because it is a 1 of 4 selection.  This brings the total bit entropy
of each case quite close.  I believe that the variation is probably 
due to the uneven distribution of the characters in the 4 sets.

Probably the users unevenness of selection will cause greater 
differences.

Gerry
0 Gerry 5/17/2011 5:23:49 PM
On 05/17/2011 11:23 AM, Gerry wrote:
> [...]
> 
> I have decided that each character selected receives the 2 bit entropy
> because it is a 1 of 4 selection.  This brings the total bit entropy
> of each case quite close.  I believe that the variation is probably due
> to the uneven distribution of the characters in the 4 sets.

There are four options but for each of the four options there are many
possibilities.

lowercase alpha = log(26)/log(2)
upper = log(26)/log(2)
decimal = log(10)/log(2)
symbols = log(94 - 10 - 26 - 26)/log(2)

So it would be

A = # of upper case alpha
a = # of lower case alpha
d = # of digits
s = # of symbols
c = total # of characters

entropy =
4.70043972 * A + 4.70043972 * a + 3.32192809 * d + 5 * s

(the decimals are just the computed logarithms above)

The stars and exclamation mark system will help users create a memorable
password that is close to the ideal log_2(94^c) as if the characters
were purely random.

-- 
FireXware
WWW:     http://ossbox.com/     http://crackstation.net/
When cryptography is outlawed, bayl bhgynjf jvyy unir cevinpl.
0 FireXware 5/18/2011 4:30:09 AM
FireXware wrote:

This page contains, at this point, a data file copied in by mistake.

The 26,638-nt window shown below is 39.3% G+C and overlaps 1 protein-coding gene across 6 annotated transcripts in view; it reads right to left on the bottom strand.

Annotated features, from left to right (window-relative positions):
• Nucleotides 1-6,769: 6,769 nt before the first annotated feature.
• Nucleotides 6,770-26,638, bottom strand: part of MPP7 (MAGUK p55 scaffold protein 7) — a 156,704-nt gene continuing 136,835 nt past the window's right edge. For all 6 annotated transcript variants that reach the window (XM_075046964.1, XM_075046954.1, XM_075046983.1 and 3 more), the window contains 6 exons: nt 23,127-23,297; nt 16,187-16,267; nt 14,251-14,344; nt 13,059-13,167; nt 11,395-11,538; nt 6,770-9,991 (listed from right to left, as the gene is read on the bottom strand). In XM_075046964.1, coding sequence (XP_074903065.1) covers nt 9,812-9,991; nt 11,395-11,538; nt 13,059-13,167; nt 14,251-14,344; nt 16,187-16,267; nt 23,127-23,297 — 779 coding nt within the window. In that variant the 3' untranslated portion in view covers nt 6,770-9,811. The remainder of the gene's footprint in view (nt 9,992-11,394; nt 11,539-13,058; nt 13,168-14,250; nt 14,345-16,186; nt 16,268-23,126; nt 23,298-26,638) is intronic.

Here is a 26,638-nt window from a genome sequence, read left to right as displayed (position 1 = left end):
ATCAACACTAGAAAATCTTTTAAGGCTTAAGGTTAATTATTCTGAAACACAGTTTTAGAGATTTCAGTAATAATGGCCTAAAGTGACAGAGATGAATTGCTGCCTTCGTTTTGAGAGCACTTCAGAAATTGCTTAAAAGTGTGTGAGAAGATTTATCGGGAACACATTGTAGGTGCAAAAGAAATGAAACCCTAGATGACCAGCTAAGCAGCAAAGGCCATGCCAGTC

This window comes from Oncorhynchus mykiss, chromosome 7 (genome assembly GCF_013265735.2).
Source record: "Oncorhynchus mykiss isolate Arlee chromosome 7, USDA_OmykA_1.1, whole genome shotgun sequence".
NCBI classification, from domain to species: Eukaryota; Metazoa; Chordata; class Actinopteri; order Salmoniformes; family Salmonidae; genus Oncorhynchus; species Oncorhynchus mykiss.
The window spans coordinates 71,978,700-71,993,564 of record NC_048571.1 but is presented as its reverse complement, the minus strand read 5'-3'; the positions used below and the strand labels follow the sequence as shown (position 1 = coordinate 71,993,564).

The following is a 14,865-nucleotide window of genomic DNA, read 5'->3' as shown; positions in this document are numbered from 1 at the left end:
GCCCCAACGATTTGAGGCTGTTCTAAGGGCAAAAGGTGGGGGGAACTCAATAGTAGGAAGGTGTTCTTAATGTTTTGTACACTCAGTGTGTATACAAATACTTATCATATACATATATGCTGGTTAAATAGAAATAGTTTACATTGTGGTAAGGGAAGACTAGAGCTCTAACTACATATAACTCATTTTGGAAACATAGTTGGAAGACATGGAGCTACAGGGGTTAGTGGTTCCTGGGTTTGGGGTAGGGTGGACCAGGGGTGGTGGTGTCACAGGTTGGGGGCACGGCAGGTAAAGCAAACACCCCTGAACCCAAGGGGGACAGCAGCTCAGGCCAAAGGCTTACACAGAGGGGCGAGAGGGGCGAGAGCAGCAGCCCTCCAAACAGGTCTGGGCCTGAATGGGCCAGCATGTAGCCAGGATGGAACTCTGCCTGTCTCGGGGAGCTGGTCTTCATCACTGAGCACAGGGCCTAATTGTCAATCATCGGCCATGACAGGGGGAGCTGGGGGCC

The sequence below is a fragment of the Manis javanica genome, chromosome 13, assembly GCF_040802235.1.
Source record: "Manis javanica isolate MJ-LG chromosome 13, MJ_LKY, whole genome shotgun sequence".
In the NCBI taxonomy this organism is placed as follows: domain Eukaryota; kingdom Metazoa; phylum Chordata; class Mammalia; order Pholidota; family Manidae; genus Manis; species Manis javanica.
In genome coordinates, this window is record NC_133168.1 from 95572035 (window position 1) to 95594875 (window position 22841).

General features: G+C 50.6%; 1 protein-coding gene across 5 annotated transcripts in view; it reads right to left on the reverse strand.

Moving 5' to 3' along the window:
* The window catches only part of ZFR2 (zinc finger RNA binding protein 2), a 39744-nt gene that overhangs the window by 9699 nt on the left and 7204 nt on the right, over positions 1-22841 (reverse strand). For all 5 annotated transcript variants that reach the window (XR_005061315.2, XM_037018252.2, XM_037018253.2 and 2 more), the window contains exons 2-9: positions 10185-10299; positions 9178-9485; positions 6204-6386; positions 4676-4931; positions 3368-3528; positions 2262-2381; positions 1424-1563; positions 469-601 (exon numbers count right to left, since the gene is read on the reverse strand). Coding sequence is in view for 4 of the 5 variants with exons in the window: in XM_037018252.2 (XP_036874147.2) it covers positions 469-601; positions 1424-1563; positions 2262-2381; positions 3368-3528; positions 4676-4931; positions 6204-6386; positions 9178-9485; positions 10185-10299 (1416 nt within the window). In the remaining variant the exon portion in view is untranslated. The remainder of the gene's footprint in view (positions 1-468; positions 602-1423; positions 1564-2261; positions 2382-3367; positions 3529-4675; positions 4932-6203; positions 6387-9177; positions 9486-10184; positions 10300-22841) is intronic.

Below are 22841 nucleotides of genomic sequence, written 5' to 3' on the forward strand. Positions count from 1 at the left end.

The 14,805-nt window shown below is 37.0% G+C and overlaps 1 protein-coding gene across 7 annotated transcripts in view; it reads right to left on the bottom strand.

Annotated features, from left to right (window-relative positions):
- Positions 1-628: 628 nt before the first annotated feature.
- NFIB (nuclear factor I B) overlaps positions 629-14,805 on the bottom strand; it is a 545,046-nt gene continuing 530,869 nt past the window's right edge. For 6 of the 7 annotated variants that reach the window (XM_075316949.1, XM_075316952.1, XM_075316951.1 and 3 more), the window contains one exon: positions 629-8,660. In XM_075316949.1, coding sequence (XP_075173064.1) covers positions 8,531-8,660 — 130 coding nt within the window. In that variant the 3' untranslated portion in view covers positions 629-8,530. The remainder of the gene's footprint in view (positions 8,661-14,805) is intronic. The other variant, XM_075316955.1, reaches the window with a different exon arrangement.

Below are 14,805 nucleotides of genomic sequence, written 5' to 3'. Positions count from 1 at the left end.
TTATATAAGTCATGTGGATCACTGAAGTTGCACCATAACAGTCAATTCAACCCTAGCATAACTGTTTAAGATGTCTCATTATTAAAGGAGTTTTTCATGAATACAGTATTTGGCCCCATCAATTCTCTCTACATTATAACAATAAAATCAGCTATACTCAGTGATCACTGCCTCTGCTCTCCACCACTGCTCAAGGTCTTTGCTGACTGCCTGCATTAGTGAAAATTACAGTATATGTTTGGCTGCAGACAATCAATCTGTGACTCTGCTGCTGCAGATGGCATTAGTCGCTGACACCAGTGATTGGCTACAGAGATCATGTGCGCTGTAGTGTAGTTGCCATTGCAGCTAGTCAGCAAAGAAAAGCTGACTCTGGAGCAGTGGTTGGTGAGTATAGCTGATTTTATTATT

> On 05/17/2011 11:23 AM, Gerry wrote:
>> [...]
>>
>> I have decided that each character selected receives the 2 bit entropy
>> because it is a 1 of 4 selection.  This brings the total bit entropy
>> of each case quite close.  I believe that the variation is probably due
>> to the uneven distribution of the characters in the 4 sets.
> 
> There are four options but for each of the four options there are many
> possibilities.
> 
> lowercase alpha = log(26)/log(2)
> upper = log(26)/log(2)
> decimal = log(10)/log(2)
> symbols = log(94 - 10 - 26 - 26)/log(2)
> 
> So it would be
> 
> A = # of upper case alpha
> a = # of lower case alpha
> d = # of digits
> s = # of symbols
> c = total # of characters
> 
> entropy =
> 4.70043972 * A + 4.70043972 * a + 3.32192809 * d + 5 * s
> 
> (the decimals are just the computed logarithms above)

I agree with the above except point out that s = 33 for my example. 
But I must insist that when you choose one of the octagons and press 
it you are actually doing two things.  You are choosing one of the